On certification to the Superior Court, Appellate Division.
For affirmance -- Chief Justice Wilentz and Justices Clifford, Handler, Pollock, O'Hern, Garibaldi and Stein. Opposed -- None. The opinion of the Court was delivered by O'Hern, J.
This case primarily concerns the proper procedures to be followed by courts and by prosecutors in screening grand jurors for possible prejudice. We shall also address the consequences of the State's failure to adhere to those procedures in the case before us. We find that although the proper procedures were not followed here, their absence neither tainted the indictment nor deprived the defendant of fundamental fairness during the grand jury proceedings. Consequently, we affirm the conviction of the defendant for conspiracy and for theft by deception. In the exercise of our supervisory jurisdiction over criminal procedure, however, we shall require that any future deviation from the procedures outlined in this opinion will lead to the dismissal of any resulting indictment.
For purposes of this appeal, we shall accept defendant's statement of the facts and proceedings below. Because the legal issues turn on the facts of this case, we shall state them in detail.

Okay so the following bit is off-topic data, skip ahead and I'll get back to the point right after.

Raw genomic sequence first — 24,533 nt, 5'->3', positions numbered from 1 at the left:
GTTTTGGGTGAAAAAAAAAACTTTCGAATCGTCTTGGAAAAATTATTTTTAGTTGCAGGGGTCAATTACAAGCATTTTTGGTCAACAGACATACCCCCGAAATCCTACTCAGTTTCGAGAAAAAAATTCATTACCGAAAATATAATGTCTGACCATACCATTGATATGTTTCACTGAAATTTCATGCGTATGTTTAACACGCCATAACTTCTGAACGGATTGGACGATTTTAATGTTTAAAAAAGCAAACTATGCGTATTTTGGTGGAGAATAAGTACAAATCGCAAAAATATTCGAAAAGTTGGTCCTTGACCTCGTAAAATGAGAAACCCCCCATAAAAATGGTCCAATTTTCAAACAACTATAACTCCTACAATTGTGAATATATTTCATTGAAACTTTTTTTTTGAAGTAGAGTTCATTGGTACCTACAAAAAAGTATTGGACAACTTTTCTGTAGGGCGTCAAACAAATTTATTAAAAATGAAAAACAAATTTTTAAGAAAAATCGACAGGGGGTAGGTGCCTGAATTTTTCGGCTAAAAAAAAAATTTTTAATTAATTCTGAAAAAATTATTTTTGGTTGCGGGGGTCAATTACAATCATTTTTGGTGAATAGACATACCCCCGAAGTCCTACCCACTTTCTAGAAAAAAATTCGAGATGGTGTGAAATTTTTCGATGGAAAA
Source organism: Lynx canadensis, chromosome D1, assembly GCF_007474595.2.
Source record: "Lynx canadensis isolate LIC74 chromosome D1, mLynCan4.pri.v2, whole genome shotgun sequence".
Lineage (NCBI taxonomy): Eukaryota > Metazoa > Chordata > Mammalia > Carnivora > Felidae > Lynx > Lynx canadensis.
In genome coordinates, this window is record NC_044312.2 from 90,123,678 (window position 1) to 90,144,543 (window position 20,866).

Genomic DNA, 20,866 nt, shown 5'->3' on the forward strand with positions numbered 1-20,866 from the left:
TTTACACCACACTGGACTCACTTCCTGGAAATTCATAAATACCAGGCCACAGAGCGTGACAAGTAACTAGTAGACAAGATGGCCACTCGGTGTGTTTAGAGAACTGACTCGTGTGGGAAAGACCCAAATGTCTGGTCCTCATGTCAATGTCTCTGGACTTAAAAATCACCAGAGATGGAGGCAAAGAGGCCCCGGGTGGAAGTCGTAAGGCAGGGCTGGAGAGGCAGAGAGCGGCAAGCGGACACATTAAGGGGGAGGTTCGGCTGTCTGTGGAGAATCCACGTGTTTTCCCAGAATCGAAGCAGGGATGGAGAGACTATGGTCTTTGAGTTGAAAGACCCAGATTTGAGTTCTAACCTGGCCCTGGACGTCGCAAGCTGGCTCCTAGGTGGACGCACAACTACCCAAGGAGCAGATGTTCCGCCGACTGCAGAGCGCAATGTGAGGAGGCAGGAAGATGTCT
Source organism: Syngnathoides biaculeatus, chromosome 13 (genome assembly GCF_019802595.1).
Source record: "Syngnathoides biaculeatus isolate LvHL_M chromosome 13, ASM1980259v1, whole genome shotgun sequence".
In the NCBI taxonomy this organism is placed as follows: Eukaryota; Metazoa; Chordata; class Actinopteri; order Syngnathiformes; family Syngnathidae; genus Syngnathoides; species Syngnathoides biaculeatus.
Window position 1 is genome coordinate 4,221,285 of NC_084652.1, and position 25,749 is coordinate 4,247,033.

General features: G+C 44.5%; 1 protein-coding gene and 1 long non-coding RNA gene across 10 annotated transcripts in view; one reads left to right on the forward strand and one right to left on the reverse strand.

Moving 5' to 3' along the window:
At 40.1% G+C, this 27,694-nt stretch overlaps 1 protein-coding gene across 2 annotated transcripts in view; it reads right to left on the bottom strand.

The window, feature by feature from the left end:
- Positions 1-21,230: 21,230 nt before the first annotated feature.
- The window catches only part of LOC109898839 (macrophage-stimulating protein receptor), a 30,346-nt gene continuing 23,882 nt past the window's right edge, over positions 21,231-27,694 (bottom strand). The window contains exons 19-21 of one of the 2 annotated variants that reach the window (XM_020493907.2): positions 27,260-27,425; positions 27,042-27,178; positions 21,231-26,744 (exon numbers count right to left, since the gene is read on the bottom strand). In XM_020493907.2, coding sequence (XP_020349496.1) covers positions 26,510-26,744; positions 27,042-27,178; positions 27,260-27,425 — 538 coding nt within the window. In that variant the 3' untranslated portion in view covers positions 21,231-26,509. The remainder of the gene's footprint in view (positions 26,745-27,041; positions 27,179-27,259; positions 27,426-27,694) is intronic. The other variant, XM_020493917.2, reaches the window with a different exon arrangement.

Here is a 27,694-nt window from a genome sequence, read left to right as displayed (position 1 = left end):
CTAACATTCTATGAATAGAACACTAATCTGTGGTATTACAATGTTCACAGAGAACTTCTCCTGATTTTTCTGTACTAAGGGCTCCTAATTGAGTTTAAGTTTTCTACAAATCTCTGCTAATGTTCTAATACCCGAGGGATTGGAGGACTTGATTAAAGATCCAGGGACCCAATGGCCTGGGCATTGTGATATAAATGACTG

Defendant, Brooke Murphy, and others were indicted for participating in a conspiracy to defraud various insurance companies through the submission of false documents. Murphy was also charged with individual acts of theft by deception. Prior to trial, Murphy moved to dismiss the indictment alleging
that prosecutorial abuses had influenced the State grand jury that had indicted him.
The particular State grand jury was convened after having been sworn and charged by the Mercer County Assignment Judge to hear the evidence developed in a State insurance fraud investigation. Although this State grand jury was not specifically convened to investigate this statewide insurance scam, so far as we can discern from the record this was its sole task. The grand jury sat in Trenton at the Hughes Justice Complex. The Mercer County Assignment Judge's chambers are located several blocks away in the Mercer County Courthouse.
Before presenting evidence to the Grand Jury, a Deputy Attorney General [hereinafter, "DAG 1"] identified for the grand jurors both the alleged perpetrators and the insurance companies that were victims of the purported fraud. After the State had identified the parties involved, one of the grand jurors disclosed that she was currently employed by the Allstate Insurance Company, one of the alleged victims. On questioning by DAG 1, the grand juror said that she would not be prejudiced if she continued to sit on the grand jury. Although the assignment judge supervising the grand jury was sitting and available in the Mercer County Courthouse, DAG 1 was directed by his superior, DAG 2, not to inform the judge of the potential conflict of interest and possible bias of the Allstate grand juror.